This thoughtful collection of prayers emerged from Brueggemann's thirty-five years of teaching in seminaries. Full of reflection, faith, and dialogue, they reveal another side of this gifted author from what his many readers are accustomed to. These deeply felt and sparklingly articulated prayers reflect a wide range of life experiences. As readers, we are taken from the depths of pain and loss to the heights of joy and praise. The author takes on life in its fullest as he utters his praise and lament, petition and thanksgiving. Brueggemann's prayers lead us to deeper commitment, deeper faith, and deeper reflection. The volume also includes an index of biblical allusions that will be useful for preachers as well as the general reader looking for the biblical roots of these fears, hopes, struggles, and aspirations.
A collection of startlingly fresh and meaningful prayers, from Walter Brueggemann, a leading Christian thinker and scholar.
Brueggemann (Old Testament, Columbia Theological Seminary, Decatur, GA) is a
classic in his own right. His Theology of the Old Testament is widely read in
many seminaries, and his Old Testament studies and original theology are
closely followed. This is the first collection of his original prayers, and as
such it is likely to be as attentively read as his previous works.
Brueggmann's keen and sensitive intelligence is not best displayed here, and
his ear for language in these prayers, typographically set out as though they
were poems, is better than tin but not golden. Still, these prayers are the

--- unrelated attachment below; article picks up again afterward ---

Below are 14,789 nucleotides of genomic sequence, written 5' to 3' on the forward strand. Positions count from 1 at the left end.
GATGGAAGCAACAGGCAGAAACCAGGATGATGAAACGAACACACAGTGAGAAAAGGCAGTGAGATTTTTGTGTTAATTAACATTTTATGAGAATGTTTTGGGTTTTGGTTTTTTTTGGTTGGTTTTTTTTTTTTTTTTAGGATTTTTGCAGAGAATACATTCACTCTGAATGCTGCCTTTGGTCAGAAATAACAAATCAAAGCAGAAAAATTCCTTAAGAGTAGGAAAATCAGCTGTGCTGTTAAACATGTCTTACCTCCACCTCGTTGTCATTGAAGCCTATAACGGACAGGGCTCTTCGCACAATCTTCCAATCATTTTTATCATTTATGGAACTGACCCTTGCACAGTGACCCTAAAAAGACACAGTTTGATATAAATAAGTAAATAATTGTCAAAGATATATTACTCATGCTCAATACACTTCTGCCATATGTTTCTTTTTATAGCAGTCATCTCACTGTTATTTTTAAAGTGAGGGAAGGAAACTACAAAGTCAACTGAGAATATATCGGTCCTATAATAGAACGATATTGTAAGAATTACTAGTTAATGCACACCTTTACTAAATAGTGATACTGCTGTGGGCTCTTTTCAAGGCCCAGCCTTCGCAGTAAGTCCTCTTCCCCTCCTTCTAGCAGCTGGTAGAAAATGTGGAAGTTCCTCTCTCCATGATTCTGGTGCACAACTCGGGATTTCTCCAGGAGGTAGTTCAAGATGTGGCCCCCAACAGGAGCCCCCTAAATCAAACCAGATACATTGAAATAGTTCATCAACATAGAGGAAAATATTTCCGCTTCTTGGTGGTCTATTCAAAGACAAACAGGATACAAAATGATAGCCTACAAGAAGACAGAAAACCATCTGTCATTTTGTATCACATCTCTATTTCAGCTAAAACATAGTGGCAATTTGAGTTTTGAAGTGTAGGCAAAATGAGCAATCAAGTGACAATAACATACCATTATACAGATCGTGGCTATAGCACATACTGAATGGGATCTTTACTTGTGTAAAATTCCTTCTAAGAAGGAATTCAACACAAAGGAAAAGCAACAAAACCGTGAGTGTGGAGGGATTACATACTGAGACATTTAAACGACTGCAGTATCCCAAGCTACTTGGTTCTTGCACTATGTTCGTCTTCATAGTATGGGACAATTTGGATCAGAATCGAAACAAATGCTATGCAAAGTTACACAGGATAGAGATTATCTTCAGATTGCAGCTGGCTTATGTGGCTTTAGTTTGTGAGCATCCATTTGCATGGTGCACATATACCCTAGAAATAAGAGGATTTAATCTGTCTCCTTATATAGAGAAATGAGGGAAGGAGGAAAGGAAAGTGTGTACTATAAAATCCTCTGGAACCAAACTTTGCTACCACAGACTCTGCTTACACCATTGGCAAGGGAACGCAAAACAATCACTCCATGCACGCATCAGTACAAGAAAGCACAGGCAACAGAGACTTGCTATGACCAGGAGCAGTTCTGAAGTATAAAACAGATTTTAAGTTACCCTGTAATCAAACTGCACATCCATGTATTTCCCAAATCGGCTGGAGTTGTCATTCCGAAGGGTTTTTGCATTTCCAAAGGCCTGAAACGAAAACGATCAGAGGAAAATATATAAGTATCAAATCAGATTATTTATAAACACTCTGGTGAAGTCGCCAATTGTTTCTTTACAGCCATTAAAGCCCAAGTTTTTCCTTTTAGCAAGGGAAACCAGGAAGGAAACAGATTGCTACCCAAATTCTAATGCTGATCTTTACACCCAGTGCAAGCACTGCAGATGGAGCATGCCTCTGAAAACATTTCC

sincere outpourings of a man of deep faith, and his theology in them is of a
piece with that in his earlier celebrated works. For most collections.
Copyright 2003 Reed Business Information.
Walter Brueggemann, whose thoughtful and reflective works on the Hebrew Bible
have ensured that the term "Old Testament theologian" is not an oxymoron,
offers distilled wisdom from his 35 years of teaching in Awed to Heaven,
Rooted to Earth. At the seminaries where he has taught, professors
traditionally open their classes with prayer-a practice that for some might
devolve into a quick nod to convention, but Brueggemann has always presented
the opportunity to involve students more intimately in the assigned biblical
texts. This marvelous little book of Brueggemann's start-of-class prayers will
have readers cheering, especially when he writes that "much public prayer in
the church is careless and slovenly, and... what passes for spontaneity is in
fact a lack of preparation." Copyright 2002 Cahners Business Information.
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